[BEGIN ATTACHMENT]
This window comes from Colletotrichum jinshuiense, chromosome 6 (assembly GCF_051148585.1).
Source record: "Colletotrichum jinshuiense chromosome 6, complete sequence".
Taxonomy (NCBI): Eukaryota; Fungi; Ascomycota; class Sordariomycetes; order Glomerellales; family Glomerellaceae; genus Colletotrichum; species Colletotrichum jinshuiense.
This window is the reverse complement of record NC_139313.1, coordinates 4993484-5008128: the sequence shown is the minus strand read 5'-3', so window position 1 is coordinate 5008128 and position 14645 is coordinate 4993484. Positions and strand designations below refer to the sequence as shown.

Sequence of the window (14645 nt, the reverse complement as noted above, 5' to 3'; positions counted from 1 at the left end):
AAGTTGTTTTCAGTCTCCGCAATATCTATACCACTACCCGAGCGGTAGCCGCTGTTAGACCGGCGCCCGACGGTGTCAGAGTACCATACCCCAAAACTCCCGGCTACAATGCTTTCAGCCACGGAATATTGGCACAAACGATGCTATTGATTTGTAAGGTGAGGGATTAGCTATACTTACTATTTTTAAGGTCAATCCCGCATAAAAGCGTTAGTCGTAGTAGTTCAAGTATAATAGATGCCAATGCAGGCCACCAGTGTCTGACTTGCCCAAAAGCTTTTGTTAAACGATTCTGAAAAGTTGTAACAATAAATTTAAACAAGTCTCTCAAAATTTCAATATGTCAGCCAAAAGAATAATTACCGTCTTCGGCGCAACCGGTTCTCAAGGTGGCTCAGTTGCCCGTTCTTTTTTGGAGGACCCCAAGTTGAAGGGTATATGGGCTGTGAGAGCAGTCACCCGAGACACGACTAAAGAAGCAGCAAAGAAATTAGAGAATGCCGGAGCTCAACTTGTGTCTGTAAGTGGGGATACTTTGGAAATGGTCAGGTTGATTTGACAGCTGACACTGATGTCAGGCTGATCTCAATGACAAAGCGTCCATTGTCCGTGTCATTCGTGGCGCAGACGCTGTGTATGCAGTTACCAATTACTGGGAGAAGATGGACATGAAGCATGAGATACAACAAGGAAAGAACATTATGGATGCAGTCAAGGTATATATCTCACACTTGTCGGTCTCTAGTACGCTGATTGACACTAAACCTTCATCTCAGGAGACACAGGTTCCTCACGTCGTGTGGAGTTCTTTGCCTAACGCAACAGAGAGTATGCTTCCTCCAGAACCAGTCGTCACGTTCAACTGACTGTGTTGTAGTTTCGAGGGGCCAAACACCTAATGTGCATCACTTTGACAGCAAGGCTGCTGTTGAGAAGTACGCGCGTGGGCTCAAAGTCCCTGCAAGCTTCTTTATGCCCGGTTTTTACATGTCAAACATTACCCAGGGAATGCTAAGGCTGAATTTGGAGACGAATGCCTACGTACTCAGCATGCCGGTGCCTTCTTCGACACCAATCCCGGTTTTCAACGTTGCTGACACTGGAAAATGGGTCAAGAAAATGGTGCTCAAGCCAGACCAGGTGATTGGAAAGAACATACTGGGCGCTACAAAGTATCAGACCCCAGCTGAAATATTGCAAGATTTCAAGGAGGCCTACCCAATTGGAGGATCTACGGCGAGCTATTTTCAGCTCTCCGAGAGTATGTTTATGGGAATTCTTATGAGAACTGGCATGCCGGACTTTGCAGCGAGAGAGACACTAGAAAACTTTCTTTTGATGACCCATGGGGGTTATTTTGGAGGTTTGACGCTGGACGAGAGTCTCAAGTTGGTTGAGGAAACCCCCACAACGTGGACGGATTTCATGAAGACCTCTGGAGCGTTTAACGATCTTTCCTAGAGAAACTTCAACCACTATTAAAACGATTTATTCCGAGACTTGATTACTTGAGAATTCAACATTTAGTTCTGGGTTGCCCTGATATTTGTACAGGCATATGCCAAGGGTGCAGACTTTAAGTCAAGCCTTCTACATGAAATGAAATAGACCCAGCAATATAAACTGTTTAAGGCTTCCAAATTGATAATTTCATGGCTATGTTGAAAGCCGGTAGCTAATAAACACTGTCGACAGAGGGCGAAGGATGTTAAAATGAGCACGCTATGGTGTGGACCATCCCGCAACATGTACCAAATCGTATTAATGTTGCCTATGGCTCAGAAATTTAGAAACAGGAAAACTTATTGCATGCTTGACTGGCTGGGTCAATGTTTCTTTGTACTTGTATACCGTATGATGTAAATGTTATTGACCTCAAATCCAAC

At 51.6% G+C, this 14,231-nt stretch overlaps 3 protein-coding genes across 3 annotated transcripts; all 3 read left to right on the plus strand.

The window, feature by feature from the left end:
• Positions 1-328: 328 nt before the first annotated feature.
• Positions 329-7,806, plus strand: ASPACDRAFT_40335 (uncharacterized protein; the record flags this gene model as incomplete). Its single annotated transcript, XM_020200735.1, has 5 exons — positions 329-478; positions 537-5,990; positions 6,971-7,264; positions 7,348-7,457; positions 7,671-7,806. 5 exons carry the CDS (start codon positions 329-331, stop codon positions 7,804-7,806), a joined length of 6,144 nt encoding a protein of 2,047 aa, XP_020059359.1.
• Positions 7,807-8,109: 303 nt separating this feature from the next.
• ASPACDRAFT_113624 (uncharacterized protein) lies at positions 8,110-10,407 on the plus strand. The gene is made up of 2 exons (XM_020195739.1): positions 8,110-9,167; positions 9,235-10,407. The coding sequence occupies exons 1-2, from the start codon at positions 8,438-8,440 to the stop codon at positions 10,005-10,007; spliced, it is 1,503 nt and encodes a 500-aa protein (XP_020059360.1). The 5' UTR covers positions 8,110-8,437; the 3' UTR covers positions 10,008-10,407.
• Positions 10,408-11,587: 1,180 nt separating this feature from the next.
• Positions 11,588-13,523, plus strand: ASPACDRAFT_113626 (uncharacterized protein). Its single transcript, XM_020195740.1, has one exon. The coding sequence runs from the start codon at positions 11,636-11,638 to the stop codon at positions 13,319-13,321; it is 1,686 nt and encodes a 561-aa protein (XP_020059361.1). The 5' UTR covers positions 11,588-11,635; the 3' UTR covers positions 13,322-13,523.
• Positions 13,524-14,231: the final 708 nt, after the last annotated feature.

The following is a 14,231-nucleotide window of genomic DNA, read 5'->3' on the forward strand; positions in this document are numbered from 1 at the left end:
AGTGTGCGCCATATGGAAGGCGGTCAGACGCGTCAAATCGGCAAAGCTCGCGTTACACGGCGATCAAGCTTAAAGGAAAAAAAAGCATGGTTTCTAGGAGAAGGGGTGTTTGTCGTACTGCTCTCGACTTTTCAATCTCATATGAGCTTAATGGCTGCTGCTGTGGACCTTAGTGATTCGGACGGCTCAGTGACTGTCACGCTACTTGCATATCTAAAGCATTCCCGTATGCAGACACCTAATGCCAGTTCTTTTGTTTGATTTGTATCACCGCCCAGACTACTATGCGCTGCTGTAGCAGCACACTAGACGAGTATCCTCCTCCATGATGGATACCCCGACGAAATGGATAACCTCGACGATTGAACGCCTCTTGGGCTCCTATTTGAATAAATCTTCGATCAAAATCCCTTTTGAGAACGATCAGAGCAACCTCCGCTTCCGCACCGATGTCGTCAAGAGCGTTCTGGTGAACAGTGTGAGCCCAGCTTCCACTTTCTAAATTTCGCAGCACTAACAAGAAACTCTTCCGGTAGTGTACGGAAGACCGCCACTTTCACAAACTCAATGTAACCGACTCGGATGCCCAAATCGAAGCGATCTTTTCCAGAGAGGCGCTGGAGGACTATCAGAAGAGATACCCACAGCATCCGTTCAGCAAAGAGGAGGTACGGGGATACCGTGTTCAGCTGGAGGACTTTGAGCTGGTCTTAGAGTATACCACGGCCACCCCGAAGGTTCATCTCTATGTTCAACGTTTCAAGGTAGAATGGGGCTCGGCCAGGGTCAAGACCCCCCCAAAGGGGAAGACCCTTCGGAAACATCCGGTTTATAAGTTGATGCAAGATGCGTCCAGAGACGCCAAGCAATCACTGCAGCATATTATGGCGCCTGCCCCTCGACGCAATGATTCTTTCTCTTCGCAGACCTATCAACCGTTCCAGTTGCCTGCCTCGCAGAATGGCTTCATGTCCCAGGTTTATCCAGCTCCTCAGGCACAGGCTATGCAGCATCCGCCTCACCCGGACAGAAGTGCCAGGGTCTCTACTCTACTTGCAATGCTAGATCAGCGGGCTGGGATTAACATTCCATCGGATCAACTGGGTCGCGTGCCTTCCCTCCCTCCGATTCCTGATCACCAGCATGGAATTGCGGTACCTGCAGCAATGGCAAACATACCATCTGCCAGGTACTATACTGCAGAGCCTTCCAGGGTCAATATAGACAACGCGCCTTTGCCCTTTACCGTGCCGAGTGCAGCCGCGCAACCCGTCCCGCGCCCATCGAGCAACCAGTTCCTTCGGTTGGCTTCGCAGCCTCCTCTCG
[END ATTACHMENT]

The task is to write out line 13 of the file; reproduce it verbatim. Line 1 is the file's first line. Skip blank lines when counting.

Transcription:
• Positions 10,408-11,587: 1,180 nt separating this feature from the next.